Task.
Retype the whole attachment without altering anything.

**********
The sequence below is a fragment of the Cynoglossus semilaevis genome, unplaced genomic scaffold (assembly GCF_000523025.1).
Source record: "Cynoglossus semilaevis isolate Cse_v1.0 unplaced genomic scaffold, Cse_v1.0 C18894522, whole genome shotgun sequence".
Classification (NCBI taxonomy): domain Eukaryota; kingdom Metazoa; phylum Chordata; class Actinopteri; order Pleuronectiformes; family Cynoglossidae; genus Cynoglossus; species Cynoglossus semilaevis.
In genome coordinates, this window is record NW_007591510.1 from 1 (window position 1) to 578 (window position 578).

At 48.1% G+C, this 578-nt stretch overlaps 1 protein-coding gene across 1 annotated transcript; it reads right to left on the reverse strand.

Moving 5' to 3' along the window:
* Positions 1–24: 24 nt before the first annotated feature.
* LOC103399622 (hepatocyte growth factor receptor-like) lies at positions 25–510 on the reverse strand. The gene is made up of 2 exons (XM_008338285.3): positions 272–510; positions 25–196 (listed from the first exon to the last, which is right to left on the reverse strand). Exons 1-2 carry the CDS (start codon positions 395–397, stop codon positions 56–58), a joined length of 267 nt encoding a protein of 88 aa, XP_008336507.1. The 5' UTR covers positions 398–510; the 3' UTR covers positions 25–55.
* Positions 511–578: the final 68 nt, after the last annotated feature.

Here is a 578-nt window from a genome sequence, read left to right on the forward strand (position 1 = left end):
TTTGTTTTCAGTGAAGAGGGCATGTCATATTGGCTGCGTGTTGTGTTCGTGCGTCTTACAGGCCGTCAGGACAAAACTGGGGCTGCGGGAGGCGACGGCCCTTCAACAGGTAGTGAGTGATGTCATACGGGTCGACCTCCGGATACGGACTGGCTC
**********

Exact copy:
The sequence below is a fragment of the Cynoglossus semilaevis genome, unplaced genomic scaffold (assembly GCF_000523025.1).
Source record: "Cynoglossus semilaevis isolate Cse_v1.0 unplaced genomic scaffold, Cse_v1.0 C18894522, whole genome shotgun sequence".
Classification (NCBI taxonomy): domain Eukaryota; kingdom Metazoa; phylum Chordata; class Actinopteri; order Pleuronectiformes; family Cynoglossidae; genus Cynoglossus; species Cynoglossus semilaevis.
In genome coordinates, this window is record NW_007591510.1 from 1 (window position 1) to 578 (window position 578).

At 48.1% G+C, this 578-nt stretch overlaps 1 protein-coding gene across 1 annotated transcript; it reads right to left on the reverse strand.

Moving 5' to 3' along the window:
* Positions 1–24: 24 nt before the first annotated feature.
* LOC103399622 (hepatocyte growth factor receptor-like) lies at positions 25–510 on the reverse strand. The gene is made up of 2 exons (XM_008338285.3): positions 272–510; positions 25–196 (listed from the first exon to the last, which is right to left on the reverse strand). Exons 1-2 carry the CDS (start codon positions 395–397, stop codon positions 56–58), a joined length of 267 nt encoding a protein of 88 aa, XP_008336507.1. The 5' UTR covers positions 398–510; the 3' UTR covers positions 25–55.
* Positions 511–578: the final 68 nt, after the last annotated feature.

Here is a 578-nt window from a genome sequence, read left to right on the forward strand (position 1 = left end):
TTTGTTTTCAGTGAAGAGGGCATGTCATATTGGCTGCGTGTTGTGTTCGTGCGTCTTACAGGCCGTCAGGACAAAACTGGGGCTGCGGGAGGCGACGGCCCTTCAACAGGTAGTGAGTGATGTCATACGGGTCGACCTCCGGATACGGACTGGCTC